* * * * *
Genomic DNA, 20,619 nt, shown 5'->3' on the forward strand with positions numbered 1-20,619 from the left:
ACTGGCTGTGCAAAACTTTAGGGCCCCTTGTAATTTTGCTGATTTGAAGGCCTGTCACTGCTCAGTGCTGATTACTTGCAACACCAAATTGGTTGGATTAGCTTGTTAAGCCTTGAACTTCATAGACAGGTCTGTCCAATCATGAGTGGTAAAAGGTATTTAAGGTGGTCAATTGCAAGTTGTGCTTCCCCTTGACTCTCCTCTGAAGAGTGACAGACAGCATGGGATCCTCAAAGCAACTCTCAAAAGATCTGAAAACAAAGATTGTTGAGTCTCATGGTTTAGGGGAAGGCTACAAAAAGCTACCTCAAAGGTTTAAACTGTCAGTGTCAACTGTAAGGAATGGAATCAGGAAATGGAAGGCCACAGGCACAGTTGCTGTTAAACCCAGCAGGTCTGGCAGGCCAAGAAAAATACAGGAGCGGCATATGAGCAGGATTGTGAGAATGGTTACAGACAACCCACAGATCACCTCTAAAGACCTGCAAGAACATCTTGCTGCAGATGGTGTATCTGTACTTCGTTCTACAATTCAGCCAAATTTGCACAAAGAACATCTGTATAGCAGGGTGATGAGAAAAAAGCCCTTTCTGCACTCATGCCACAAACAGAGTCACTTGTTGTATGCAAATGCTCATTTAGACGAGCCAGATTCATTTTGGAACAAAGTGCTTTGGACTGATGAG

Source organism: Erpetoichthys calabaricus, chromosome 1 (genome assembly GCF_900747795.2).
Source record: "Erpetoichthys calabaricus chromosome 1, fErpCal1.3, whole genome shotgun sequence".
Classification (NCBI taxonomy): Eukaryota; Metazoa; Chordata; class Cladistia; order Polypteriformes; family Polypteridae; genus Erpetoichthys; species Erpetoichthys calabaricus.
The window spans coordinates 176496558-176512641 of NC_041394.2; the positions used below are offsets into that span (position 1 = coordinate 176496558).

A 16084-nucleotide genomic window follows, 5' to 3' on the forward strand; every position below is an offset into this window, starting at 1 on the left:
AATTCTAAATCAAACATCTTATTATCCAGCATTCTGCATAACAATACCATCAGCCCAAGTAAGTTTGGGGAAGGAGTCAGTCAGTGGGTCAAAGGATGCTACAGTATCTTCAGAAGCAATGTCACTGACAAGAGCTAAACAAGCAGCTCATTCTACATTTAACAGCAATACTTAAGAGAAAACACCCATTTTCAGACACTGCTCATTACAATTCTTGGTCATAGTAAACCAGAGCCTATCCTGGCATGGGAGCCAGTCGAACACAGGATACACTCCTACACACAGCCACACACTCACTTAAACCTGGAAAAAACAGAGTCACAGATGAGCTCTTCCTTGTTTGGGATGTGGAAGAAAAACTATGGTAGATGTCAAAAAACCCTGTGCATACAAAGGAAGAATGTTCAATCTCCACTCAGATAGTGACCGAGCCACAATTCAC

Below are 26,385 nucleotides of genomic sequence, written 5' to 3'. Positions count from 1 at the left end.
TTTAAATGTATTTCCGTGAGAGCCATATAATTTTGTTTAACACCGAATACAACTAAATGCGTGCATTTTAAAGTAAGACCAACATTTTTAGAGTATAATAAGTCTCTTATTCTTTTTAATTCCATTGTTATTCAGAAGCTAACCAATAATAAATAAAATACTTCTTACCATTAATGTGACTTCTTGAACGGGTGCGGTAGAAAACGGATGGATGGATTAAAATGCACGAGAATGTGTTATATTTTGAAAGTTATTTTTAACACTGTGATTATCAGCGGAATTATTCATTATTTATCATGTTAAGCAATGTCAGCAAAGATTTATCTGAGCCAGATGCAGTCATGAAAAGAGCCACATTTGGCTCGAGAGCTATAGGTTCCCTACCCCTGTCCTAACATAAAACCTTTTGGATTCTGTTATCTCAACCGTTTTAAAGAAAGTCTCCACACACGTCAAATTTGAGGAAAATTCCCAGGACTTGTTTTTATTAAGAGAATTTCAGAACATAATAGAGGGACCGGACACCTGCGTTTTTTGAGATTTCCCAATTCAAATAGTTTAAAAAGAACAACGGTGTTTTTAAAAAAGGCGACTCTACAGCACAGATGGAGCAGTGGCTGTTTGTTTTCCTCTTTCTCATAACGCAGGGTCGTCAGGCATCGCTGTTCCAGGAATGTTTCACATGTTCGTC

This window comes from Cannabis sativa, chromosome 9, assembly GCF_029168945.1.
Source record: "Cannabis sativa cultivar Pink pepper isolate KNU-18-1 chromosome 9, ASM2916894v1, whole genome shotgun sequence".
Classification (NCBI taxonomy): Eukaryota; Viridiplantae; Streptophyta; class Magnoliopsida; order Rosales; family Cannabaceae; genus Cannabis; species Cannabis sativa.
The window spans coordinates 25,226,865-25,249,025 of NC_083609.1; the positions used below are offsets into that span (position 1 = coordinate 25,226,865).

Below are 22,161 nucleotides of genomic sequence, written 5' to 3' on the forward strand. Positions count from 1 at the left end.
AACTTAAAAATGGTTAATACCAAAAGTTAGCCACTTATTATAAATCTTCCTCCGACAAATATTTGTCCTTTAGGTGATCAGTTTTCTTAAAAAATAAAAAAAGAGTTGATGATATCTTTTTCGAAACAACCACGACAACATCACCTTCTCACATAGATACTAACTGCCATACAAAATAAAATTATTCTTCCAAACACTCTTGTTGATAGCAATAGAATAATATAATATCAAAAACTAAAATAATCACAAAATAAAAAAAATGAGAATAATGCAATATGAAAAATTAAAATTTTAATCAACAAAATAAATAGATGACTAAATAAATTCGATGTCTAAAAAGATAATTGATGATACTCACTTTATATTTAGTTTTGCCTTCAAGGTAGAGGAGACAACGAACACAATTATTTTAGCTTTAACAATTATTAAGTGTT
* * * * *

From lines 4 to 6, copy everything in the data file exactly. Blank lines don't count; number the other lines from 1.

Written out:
Source record: "Erpetoichthys calabaricus chromosome 1, fErpCal1.3, whole genome shotgun sequence".
Classification (NCBI taxonomy): Eukaryota; Metazoa; Chordata; class Cladistia; order Polypteriformes; family Polypteridae; genus Erpetoichthys; species Erpetoichthys calabaricus.
The window spans coordinates 176496558-176512641 of NC_041394.2; the positions used below are offsets into that span (position 1 = coordinate 176496558).